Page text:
What Does Estate Planning Protect?
Estate planning is a legal roadmap with legal documents created specifically to protect you, your estate and your needs by an estate planning attorney.
Clients generally understand what estate planning is and why it’s important. But what does estate planning protect?
Healthcare Wishes, Assets, Futures
Estate planning protects your healthcare wishes, your assets, and your loved ones’ futures.
A Florida estate planning attorney can legally protect your estate, establish your health directives, and control the distribution of your estate to beneficiaries for you.
Estate planning documents tell Florida judges and your heirs exactly how your estate, and — if you are a parent or a caregiver — how your children or your ward should be taken care of after your death, or if you become physically, or mentally incapacitated.
An estate plan involves legal documents to determine your healthcare decisions and wishes to be followed at the end of your life should you be unable to make these decisions on your own.
What Else Can Estate Planning Protect?
It’s your estate planning attorney’s role to draft and implement documents to protect you and your estate, for your beneficiaries, and to avoid or to mitigate estate taxes and formalize the eventual distribution of your assets upon your death.
Your Florida estate is affected by state and federal taxes because an estate tax is placed on the transfer of property after your death. It’s called a death tax or an inheritance tax. Minimizing taxation is a function of estate planning to protect you from what may be charged.
A Florida will is the legal “instruction sheet” for the probate court. A will must be deemed “admissible” to be allowed.
If you have a will, the document states and defines who will inherit your estate. However, if you die intestate — without having a legal Florida will, then the Florida probate court decides how and if the estate distributes any assets. State law determines who will inherit the estate.
In both situations — with or without a legal will — if the value of your estate is worth more than a certain amount, a Florida probate court must supervise the settling of the estate. The remainder of the estate may go through the probate process.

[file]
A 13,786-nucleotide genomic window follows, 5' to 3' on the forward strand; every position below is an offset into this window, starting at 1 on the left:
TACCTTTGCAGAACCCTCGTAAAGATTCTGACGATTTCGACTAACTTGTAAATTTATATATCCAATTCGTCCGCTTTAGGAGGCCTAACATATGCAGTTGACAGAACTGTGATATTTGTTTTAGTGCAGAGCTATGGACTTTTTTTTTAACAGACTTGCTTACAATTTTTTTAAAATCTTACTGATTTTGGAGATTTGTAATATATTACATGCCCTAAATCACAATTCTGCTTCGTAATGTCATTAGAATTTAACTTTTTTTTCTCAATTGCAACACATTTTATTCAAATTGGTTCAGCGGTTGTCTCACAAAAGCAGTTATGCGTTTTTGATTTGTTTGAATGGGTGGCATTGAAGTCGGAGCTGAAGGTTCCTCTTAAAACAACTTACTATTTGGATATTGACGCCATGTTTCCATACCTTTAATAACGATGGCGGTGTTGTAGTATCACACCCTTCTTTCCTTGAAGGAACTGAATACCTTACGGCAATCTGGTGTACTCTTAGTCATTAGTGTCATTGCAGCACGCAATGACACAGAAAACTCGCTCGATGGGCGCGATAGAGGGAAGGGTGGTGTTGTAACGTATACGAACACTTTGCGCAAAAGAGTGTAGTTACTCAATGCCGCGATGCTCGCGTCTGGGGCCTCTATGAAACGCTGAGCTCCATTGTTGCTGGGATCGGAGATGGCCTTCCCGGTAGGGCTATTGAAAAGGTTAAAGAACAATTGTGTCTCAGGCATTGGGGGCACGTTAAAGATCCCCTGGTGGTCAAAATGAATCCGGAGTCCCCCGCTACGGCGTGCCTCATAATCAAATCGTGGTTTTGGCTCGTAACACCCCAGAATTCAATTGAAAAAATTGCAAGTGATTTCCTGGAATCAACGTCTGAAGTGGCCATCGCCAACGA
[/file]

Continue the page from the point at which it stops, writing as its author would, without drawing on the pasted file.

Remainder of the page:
What Is The Probate Process?
During probate, the executor of the estate pays off any outstanding debts and gives the remaining assets to any beneficiaries.
There is a Summary Administration and a Formal Administration in probate.
Bloodworth Law handles formal administration, which takes normally about a year to a year and a half, or summary administration, which can be relatively short.
Formal Administration in probate is for an estate valued above $75,000. And a Summary Administration in probate is going to be an estate with assets under $75,000 in value.
Should You Have A Trust?
There are many types of trusts and manners in which assets may be held for others until a grantor’s death.
A trust is a fiduciary arrangement and a legal agreement that holds a third party legally responsible for managing and holding assets and to execute wishes created by a grantor on behalf of one or multiple beneficiaries.
The most common type of trust is called a revocable living trust, but there are many others. A person may set up a living trust to hold certain assets (for example, a home) during their lifetime, and then give those assets to others at their death.
Do Assets In Trust Go Through Probate?
Assets held in a living trust do not go through probate which is a reason to have an attorney establish a trust. Based on the estate planning decided by a grantor, some assets may pass directly from the estate to the beneficiaries.
Trusts may also be used to protect property from creditors, or simply to provide for someone else to manage and invest property.
It’s important to be prepared for the challenges that impact our lives, our families and our health. Your estate plan should reflect your life’s changes to remain current and effective for the goals that you’ve established.
About Bloodworth Law Estate Planning
Florida attorney L. Reed Bloodworth is a 2022 U.S. News & World Report Best Lawyer® in Trusts & Estates Litigation, Commercial Litigation, and Real Estate Litigation.
Reed is Founder and CEO of Bloodworth Law, PLLC, a 2022 U.S. News & World Report “Best Law Firm,” with offices in Orlando and Winter Haven.
Talk with Reed and the Bloodworth Law Estate Planning team about how to ensure that your loved ones are cared for, and that your legacy is protected.Consider sharing this post